Child custody disputes can be emotionally challenging, and in New Jersey, ensuring the best interests of the child is paramount. There are two primary scenarios in which a child custody evaluation may become necessary: at the request of either parent or at the discretion of the court.
Understanding the factors that contribute to a custody evaluation order can help you decide if your children could benefit from one.
When either parent has concerns about the custodial situation with the other parent, they can request a custody evaluation through the court. For parents concerned about neglect or abuse, a custody evaluation can help.
Sometimes, parents have concerns about the child’s well-being even without any direct abuse or neglect. For example, an unsafe living environment, inappropriate caregiving or substance abuse problems may contribute to the need for a custody evaluation.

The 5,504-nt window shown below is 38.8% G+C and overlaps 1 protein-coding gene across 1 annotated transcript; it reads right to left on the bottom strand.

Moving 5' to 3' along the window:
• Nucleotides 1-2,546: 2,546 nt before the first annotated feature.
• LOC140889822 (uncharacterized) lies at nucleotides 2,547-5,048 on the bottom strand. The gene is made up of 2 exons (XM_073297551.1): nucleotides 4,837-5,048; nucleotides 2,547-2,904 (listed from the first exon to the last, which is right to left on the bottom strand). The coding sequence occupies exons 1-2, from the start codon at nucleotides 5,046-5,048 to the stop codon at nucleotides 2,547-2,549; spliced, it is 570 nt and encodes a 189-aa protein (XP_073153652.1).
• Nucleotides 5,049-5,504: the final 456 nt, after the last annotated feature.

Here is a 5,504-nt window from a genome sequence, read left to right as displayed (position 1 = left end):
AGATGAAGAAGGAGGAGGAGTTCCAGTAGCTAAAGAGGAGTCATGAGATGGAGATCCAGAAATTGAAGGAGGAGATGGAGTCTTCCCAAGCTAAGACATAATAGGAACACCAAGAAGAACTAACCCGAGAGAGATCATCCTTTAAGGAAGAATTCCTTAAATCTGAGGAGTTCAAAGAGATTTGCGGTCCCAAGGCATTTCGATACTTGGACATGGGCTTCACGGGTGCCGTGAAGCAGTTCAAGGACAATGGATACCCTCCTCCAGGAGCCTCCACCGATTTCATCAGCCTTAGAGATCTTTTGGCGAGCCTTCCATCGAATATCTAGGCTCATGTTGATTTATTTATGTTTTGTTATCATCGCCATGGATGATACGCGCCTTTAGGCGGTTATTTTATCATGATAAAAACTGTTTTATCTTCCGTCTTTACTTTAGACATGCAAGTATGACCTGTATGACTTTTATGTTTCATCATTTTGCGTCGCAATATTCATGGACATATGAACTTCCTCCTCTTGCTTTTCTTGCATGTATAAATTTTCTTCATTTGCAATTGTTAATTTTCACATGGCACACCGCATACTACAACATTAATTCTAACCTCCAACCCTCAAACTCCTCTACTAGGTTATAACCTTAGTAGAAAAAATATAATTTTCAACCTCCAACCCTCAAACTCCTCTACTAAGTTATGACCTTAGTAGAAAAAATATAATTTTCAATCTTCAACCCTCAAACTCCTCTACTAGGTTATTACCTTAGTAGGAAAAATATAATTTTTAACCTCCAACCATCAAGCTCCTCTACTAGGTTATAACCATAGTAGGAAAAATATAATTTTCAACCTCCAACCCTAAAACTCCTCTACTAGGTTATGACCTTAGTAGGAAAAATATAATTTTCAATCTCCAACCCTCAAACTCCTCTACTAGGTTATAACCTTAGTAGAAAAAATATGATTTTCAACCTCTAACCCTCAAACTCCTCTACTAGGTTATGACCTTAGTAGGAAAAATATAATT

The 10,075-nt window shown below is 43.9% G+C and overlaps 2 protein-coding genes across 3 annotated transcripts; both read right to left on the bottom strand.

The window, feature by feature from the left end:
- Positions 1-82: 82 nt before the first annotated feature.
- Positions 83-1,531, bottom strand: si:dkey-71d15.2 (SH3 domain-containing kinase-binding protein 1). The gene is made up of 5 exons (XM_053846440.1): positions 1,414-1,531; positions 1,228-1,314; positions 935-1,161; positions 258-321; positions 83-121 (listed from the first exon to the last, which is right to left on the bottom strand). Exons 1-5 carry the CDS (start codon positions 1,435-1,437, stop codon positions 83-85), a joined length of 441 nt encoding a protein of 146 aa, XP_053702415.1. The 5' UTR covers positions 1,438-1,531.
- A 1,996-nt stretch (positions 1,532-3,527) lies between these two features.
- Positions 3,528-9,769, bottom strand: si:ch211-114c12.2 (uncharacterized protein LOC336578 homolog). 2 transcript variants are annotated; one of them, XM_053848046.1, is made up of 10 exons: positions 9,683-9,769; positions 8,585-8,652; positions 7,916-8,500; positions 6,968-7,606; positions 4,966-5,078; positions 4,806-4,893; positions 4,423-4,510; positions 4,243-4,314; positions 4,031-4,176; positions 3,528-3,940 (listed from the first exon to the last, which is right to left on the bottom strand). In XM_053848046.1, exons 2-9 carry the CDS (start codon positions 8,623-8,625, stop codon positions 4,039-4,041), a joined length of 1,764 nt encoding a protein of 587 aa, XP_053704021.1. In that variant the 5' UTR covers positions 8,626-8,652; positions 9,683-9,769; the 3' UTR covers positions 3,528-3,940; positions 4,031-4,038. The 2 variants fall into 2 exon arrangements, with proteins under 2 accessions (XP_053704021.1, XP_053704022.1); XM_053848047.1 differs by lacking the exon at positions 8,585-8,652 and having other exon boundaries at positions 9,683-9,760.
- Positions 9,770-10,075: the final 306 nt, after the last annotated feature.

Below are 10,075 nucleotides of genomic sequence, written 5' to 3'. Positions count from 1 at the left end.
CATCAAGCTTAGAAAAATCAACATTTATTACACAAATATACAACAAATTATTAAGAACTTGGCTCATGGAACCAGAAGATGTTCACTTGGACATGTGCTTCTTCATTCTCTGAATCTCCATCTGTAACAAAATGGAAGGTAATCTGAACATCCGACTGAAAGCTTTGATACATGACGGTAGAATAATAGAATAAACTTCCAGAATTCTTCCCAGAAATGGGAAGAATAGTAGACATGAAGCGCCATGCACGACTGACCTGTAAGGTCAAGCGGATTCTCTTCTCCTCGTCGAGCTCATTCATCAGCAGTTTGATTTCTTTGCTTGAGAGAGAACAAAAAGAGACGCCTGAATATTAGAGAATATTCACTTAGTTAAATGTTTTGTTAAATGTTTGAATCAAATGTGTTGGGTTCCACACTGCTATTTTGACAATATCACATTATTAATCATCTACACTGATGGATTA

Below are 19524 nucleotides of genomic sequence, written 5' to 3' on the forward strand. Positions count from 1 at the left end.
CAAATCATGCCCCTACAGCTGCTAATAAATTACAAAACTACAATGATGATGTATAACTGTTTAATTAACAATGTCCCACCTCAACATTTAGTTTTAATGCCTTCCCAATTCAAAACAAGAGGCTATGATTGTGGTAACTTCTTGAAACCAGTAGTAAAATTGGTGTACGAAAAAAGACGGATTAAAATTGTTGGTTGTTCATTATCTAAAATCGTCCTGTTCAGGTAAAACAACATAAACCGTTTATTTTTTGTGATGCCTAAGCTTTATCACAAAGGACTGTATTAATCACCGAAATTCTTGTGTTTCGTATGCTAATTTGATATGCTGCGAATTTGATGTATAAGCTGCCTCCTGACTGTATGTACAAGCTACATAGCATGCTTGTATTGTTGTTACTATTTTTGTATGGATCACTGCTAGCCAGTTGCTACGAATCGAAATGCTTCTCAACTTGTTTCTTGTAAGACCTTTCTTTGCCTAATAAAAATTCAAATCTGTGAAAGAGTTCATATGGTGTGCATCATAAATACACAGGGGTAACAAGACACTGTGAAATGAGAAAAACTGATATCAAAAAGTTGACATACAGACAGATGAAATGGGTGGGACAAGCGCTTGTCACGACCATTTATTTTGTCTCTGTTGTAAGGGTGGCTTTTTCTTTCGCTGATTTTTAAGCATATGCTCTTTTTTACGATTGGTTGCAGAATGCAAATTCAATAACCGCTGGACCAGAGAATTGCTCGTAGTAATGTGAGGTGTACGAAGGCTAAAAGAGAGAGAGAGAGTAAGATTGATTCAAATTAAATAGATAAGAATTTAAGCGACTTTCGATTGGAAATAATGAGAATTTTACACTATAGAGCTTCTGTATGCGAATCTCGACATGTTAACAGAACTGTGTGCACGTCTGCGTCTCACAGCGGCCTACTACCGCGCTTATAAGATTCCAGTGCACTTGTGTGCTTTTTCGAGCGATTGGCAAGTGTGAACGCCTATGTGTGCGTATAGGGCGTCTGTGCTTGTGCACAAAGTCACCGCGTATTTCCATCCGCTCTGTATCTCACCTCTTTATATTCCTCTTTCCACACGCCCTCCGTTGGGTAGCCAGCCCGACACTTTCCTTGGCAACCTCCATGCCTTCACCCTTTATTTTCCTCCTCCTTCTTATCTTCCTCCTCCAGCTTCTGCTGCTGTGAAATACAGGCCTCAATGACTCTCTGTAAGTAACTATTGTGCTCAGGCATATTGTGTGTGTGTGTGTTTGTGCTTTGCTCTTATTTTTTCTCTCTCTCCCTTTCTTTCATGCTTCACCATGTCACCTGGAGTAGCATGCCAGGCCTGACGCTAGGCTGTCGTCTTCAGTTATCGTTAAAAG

If a custodial parent is planning a relocation, the non-custodial parent can request a custody evaluation to determine if moving is in the child’s best interest. The evaluation assesses the impact on the child’s education, stability and relationship with the non-custodial parent.
Even when both parents come to an agreement on custody, the judge retains the right to order a custody evaluation as well. If the judge has any concerns about the child’s best interests, the evaluation provides detailed information about each living situation. These orders occur frequently in high-conflict situations and in some cases when the parents cannot reach an agreement on custody and visitation.
Research shows that only 22% of non-custodial fathers have joint custody agreements for their children. A custody evaluation can help both parents preserve their relationship with their children.